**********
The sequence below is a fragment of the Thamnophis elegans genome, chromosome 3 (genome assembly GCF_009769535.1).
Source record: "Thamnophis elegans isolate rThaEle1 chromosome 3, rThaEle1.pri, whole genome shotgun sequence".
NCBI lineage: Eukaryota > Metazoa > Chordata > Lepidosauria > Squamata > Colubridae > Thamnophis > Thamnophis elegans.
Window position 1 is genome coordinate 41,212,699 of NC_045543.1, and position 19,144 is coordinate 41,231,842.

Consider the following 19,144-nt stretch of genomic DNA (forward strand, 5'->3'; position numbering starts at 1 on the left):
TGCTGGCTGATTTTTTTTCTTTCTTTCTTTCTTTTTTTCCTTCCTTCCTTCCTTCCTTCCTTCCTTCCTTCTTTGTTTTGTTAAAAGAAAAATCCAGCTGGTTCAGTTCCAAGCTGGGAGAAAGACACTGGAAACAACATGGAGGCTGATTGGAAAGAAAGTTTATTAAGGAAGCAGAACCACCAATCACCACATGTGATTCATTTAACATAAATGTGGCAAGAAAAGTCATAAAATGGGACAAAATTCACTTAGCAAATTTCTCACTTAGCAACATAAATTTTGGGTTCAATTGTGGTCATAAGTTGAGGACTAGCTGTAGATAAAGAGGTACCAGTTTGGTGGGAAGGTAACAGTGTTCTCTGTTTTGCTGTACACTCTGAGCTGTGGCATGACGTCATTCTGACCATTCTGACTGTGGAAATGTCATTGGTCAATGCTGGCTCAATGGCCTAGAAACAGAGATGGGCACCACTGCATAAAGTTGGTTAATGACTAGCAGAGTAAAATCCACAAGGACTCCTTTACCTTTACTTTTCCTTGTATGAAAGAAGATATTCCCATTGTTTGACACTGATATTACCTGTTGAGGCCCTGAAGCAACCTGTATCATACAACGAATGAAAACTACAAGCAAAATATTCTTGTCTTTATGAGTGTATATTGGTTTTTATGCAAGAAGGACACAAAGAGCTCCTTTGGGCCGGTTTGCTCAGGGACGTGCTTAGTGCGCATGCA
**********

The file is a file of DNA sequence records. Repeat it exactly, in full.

The sequence below is a fragment of the Thamnophis elegans genome, chromosome 3 (genome assembly GCF_009769535.1).
Source record: "Thamnophis elegans isolate rThaEle1 chromosome 3, rThaEle1.pri, whole genome shotgun sequence".
NCBI lineage: Eukaryota > Metazoa > Chordata > Lepidosauria > Squamata > Colubridae > Thamnophis > Thamnophis elegans.
Window position 1 is genome coordinate 41,212,699 of NC_045543.1, and position 19,144 is coordinate 41,231,842.

Consider the following 19,144-nt stretch of genomic DNA (forward strand, 5'->3'; position numbering starts at 1 on the left):
TGCTGGCTGATTTTTTTTCTTTCTTTCTTTCTTTTTTTCCTTCCTTCCTTCCTTCCTTCCTTCCTTCCTTCTTTGTTTTGTTAAAAGAAAAATCCAGCTGGTTCAGTTCCAAGCTGGGAGAAAGACACTGGAAACAACATGGAGGCTGATTGGAAAGAAAGTTTATTAAGGAAGCAGAACCACCAATCACCACATGTGATTCATTTAACATAAATGTGGCAAGAAAAGTCATAAAATGGGACAAAATTCACTTAGCAAATTTCTCACTTAGCAACATAAATTTTGGGTTCAATTGTGGTCATAAGTTGAGGACTAGCTGTAGATAAAGAGGTACCAGTTTGGTGGGAAGGTAACAGTGTTCTCTGTTTTGCTGTACACTCTGAGCTGTGGCATGACGTCATTCTGACCATTCTGACTGTGGAAATGTCATTGGTCAATGCTGGCTCAATGGCCTAGAAACAGAGATGGGCACCACTGCATAAAGTTGGTTAATGACTAGCAGAGTAAAATCCACAAGGACTCCTTTACCTTTACTTTTCCTTGTATGAAAGAAGATATTCCCATTGTTTGACACTGATATTACCTGTTGAGGCCCTGAAGCAACCTGTATCATACAACGAATGAAAACTACAAGCAAAATATTCTTGTCTTTATGAGTGTATATTGGTTTTTATGCAAGAAGGACACAAAGAGCTCCTTTGGGCCGGTTTGCTCAGGGACGTGCTTAGTGCGCATGCA